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3.1.14 Guidance on the Use of Written Agreements by Social Workers

SCOPE OF THIS CHAPTER

This chapter details the use and limitations of the ‘Written Agreement’ and makes important distinctions from ‘Written Undertakings’. Both are made frequently when seeking to clarify expectations around working with families. Nevertheless, understanding the nature of these agreements, particularly in some circumstances is important.

RELEVANT CHAPTER

Recording Policy for Children’s Social Work

This chapter was included in the Manual in May 2015.


Contents

  1. Introduction
  2. Written Agreements vs Written Undertakings vs Safety Plans
  3. Use of Written Agreements/Undertakings at the point of Case Closure
  4. Good Reasons to Use a Written Agreement
  5. Situations where a Written Agreement should Never be used
  6. Before a Written Agreement is Embarked Upon
  7. Good Written Agreements Are
  8. Reviews of Written Agreements


1. Introduction

A Serious Case Review and recent case audits have identified the need for a review of the use of written agreements, which had been relied on too heavily in that case. As well as informal discussions with staff, feedback at SCR briefings and management meetings, a review of cases with repeat Child Protection Plans identified that they are indeed, too heavily relied on as a means of attempting to put controls/boundaries around individuals’ and families’ behaviours. This guidance is aimed at supporting staff in the appropriate use of written agreements and to avoid drift towards their inappropriate or dangerous use.


2. Written Agreements vs Written Undertakings vs Safety Plans

It is important to distinguish between a written agreement and a written undertaking. The former is a written document which aims to clarify the detail of and sign up to a plan or a particular aspect of a plan, and is a collaborative agreement. Unlike a written agreement where all parties contribute to the creation of the document a written undertaking is used to outline expectations that Children’s Services would have to ensure that a child is kept safe from a specific risk.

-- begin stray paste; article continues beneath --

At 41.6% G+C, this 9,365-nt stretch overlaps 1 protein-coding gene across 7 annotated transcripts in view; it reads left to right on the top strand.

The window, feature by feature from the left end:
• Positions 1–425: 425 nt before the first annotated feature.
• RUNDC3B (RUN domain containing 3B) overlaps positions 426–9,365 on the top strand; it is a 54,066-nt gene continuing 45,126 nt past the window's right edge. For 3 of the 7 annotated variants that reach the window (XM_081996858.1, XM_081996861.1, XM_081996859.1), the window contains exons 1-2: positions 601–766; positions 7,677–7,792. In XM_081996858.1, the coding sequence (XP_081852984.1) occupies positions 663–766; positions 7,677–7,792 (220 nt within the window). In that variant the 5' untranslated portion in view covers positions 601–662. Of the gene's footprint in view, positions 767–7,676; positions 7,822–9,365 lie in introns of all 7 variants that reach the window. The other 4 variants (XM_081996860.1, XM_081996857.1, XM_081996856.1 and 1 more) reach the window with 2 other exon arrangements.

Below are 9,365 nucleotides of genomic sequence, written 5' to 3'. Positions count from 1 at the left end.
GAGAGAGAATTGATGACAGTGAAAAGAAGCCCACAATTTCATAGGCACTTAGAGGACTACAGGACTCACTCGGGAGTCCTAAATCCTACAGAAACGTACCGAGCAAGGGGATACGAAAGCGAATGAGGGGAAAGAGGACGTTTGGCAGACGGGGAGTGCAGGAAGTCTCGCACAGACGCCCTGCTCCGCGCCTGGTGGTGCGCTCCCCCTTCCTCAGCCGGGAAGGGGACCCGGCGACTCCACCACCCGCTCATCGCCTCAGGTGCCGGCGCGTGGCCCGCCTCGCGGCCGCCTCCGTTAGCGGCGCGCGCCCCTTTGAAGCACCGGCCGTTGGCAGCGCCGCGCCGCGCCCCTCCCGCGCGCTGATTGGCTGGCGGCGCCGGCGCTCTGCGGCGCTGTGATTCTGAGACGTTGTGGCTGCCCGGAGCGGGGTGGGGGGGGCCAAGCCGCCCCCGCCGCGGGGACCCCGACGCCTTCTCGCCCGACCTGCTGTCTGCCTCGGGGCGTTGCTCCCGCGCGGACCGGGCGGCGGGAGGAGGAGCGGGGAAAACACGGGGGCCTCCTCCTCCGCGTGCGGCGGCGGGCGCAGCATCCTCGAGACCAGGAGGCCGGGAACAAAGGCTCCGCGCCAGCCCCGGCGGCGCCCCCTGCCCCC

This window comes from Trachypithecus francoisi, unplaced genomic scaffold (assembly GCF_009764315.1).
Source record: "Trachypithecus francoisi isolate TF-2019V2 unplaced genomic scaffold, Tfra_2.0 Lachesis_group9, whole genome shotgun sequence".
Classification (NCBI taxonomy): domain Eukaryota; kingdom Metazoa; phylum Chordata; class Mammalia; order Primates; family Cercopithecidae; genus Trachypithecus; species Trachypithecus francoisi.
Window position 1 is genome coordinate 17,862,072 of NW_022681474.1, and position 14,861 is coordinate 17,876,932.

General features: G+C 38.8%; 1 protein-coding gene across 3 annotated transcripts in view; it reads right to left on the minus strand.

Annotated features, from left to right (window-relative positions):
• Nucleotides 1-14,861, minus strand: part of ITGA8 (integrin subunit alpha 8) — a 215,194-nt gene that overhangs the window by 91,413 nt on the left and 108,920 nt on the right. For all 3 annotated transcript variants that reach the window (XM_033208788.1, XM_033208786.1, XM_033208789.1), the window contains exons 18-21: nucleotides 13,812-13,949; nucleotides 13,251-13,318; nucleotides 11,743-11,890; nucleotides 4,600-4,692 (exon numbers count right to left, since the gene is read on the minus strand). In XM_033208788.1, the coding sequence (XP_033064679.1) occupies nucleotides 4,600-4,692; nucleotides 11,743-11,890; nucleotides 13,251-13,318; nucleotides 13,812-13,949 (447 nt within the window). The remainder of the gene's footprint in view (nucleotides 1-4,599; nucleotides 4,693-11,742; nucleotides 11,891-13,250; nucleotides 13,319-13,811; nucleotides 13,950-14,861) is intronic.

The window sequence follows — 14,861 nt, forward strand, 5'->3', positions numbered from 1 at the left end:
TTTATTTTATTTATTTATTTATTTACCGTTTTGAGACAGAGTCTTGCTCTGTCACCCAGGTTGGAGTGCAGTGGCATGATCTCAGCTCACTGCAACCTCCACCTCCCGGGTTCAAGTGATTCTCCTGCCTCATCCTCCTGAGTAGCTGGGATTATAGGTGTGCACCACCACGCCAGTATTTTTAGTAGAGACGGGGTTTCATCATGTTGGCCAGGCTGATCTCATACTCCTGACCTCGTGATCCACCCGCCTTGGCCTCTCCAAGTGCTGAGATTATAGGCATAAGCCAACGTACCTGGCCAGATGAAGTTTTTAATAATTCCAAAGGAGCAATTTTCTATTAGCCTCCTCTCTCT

Written Undertakings

A written undertaking is an agreement regarding a specific issue where a practitioner has concerns that require an undertaking from a parent or carer that something will or will not happen. Such agreements do not constitute an arrangement for partnership working. They act merely as a means of outlining an expectation of a parent or carer made by Children’s Services in order to inform the parent or carer and other agencies of a specific risk or concern and how to act should the expectations outlined not be met. It may be appropriate to use a written undertaking alongside a wider written agreement to cover a specific concern.

Safety Plans: Written Agreements and Domestic Abuse

As a general rule, Written Agreements should not be used in cases of Domestic Violence and Abuse as they do not take account of the power dynamics of the situation and may place an inappropriate responsibility on the non-abusing parent.  A Safety Plan should be used instead.


3. Use of Written Agreements/Undertakings at the point of Case Closure

Written Agreements should not be used when a social work service is to be closed. Where a social work service is to be closed and there are areas of concern that do not require a social work service a specific written undertaking may be used to outline any expectations and their consequences. Relevant partner agencies should be provided with a signed copy of the undertaking with clear instructions as to who to contact should the undertaking be breached (e.g. where there are concerns regarding a member of a family who is a person who poses a risk to children potentially having contact with children in the absence of any other concerns).